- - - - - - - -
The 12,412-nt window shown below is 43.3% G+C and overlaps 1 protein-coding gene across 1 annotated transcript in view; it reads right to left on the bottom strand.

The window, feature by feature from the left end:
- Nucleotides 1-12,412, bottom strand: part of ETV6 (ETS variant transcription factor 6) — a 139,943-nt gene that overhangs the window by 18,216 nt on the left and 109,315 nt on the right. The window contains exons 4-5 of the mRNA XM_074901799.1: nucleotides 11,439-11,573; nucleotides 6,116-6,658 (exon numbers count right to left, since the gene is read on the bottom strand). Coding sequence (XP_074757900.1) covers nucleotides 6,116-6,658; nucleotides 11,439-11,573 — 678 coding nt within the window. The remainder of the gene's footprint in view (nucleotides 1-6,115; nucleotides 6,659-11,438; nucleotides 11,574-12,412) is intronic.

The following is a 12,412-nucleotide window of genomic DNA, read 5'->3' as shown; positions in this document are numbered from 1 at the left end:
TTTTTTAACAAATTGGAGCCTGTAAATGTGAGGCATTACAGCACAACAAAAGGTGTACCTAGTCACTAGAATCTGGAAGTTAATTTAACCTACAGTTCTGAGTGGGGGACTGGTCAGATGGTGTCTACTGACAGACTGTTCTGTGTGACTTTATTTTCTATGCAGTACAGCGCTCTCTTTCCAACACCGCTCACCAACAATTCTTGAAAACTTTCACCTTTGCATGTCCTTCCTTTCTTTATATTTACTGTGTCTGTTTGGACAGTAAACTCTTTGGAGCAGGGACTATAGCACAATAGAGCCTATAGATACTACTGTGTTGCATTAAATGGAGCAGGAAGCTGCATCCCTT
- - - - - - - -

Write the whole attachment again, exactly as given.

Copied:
The 12,412-nt window shown below is 43.3% G+C and overlaps 1 protein-coding gene across 1 annotated transcript in view; it reads right to left on the bottom strand.

The window, feature by feature from the left end:
- Nucleotides 1-12,412, bottom strand: part of ETV6 (ETS variant transcription factor 6) — a 139,943-nt gene that overhangs the window by 18,216 nt on the left and 109,315 nt on the right. The window contains exons 4-5 of the mRNA XM_074901799.1: nucleotides 11,439-11,573; nucleotides 6,116-6,658 (exon numbers count right to left, since the gene is read on the bottom strand). Coding sequence (XP_074757900.1) covers nucleotides 6,116-6,658; nucleotides 11,439-11,573 — 678 coding nt within the window. The remainder of the gene's footprint in view (nucleotides 1-6,115; nucleotides 6,659-11,438; nucleotides 11,574-12,412) is intronic.

The following is a 12,412-nucleotide window of genomic DNA, read 5'->3' as shown; positions in this document are numbered from 1 at the left end:
TTTTTTAACAAATTGGAGCCTGTAAATGTGAGGCATTACAGCACAACAAAAGGTGTACCTAGTCACTAGAATCTGGAAGTTAATTTAACCTACAGTTCTGAGTGGGGGACTGGTCAGATGGTGTCTACTGACAGACTGTTCTGTGTGACTTTATTTTCTATGCAGTACAGCGCTCTCTTTCCAACACCGCTCACCAACAATTCTTGAAAACTTTCACCTTTGCATGTCCTTCCTTTCTTTATATTTACTGTGTCTGTTTGGACAGTAAACTCTTTGGAGCAGGGACTATAGCACAATAGAGCCTATAGATACTACTGTGTTGCATTAAATGGAGCAGGAAGCTGCATCCCTT